Three fourths of the word ‘Scouting’ is outing. That definition is a good tie-in, but it is not the underlying reason. The mission of the Boy Scouts of America is to prepare young people to make ethical and moral choices in their lifetime by instilling in them the values of the Scout Oath and Law. You might look at the mission and say, where does that define why Scouts go camping? You have to look further at the methods of Scouting, which includes: ideals (Scout Oath and Law), patrols (small work groups), advancement (earning badges), associating with adults (working with adults outside of their parents and teachers), personal growth (providing community service and doing a good turn daily), leadership development (Scouts all get a chance to guide and support their fellow Scouts), uniform (create a sense of belonging to a team), and outdoor program (camping).
It is in the outdoor setting our Scouts share responsibilities and learn to work together. It is the outdoors where the skills and activities learned in Troop meetings come alive with a purpose. Being in nature helps Scouts gain an appreciation for the wonder of the outdoors and humankind’s place in the universe. The outdoors is the laboratory for Scouts to learn ecology and practice conservation of nature’s resources. Scouting has always been a green organization, teaching conservation before it was popular. Scouts always leave our campsite better than the way we found it.
The outdoor experience is also important because it creates that challenge and adversity in a controlled environment where Scouts can overcome and bond as a team. You learn real fast how to build a campfire on a cold night! Put a tent or a tarp up on a rainy campout. You also learn how to improvise when a piece of equipment breaks when you are on a backpacking trip miles into the backcountry.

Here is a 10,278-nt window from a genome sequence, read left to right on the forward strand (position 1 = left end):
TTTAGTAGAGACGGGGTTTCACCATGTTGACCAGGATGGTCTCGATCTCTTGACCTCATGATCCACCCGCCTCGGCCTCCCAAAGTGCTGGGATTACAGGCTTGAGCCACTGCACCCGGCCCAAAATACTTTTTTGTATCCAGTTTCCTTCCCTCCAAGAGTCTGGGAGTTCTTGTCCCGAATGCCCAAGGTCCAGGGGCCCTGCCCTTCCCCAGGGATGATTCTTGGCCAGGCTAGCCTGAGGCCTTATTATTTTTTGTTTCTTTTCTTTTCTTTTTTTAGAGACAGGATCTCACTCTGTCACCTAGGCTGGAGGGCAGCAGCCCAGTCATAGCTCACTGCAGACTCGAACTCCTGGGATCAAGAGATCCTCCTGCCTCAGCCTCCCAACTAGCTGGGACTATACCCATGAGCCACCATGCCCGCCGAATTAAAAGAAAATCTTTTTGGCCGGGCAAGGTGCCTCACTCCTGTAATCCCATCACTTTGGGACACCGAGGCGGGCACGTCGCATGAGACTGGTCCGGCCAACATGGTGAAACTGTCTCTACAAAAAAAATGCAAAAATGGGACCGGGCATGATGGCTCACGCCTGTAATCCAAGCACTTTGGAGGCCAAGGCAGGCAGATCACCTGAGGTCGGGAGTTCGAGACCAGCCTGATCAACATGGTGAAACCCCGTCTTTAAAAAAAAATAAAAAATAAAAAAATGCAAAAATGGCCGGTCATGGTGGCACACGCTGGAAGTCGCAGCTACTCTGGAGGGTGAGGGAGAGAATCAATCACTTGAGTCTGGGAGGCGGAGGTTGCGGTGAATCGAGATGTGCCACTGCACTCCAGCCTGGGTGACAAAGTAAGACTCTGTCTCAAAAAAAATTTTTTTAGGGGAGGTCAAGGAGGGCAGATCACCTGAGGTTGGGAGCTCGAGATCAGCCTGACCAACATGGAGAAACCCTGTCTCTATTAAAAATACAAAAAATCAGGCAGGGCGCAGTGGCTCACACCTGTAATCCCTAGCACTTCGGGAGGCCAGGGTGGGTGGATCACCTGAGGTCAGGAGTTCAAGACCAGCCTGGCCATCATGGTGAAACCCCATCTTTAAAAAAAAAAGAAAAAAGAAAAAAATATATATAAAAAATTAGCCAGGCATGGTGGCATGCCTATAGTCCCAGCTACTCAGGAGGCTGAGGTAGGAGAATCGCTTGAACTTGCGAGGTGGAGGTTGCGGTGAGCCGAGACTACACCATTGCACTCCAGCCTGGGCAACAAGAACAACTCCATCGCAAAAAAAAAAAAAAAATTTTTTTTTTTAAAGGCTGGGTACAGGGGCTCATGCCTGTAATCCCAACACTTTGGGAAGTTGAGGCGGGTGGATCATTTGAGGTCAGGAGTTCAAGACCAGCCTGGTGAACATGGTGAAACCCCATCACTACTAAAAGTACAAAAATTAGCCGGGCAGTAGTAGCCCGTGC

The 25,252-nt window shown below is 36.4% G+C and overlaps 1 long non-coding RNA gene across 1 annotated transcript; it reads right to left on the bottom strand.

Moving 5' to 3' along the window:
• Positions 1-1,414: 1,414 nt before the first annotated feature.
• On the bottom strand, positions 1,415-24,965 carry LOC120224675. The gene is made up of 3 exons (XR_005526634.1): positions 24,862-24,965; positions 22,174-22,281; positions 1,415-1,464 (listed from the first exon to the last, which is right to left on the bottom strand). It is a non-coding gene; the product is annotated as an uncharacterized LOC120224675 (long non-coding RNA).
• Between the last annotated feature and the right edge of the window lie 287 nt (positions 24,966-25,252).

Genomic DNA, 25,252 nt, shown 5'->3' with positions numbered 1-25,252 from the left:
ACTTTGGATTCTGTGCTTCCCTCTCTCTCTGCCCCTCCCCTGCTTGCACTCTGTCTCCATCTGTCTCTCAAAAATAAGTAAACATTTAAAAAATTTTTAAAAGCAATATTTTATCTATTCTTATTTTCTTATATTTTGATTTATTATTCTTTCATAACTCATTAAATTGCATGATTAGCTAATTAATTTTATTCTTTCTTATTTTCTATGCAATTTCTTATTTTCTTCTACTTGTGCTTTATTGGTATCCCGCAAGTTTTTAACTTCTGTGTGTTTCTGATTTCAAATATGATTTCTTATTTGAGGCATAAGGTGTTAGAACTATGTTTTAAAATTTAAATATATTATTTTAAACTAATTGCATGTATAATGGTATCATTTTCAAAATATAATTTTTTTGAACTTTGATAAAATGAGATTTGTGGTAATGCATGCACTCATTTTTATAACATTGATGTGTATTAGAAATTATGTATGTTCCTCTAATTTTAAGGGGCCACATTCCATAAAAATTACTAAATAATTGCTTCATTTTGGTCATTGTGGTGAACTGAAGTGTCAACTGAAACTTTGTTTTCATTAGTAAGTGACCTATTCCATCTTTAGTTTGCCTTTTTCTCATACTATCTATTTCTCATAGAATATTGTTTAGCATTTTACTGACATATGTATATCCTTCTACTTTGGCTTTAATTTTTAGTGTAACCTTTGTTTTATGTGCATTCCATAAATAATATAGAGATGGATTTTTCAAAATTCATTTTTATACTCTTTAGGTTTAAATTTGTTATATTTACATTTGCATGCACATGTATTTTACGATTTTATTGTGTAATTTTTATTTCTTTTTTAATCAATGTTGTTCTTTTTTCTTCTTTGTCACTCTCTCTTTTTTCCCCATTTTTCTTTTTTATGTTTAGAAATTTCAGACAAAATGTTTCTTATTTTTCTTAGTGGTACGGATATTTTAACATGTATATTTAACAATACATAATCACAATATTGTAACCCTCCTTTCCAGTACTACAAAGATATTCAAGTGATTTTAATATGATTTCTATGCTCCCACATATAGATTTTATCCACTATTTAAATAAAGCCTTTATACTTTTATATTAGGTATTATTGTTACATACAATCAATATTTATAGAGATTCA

The outing in Scouting also has roots in the origination of Scouting when in 1907 Lord Baden-Powell used his book, “Scouting for Boys,” for his experiment where he took a handful of boys from London to Brownsea Island. From that first book and campout at the turn of the last century Scouting has exploded to be established in every free country in the world.
So the long and the short of it is yes, three-quarters of Scouting is outing. But it is there as one of the tools to teach character, citizenship, fitness, and leadership. Our local council is blessed with two great camps, Lakota in Defiance and Berry in Findlay. Back again this year is our Adventure Camp for all elementary youth at Camp Berry.
Scouting also has an amazing youth protection program for all youth and families, covering everything from online safety to peer pressure and helping to identify child abuse. Check out www.BlackSwampBSA.org for information about getting your child outside this Summer.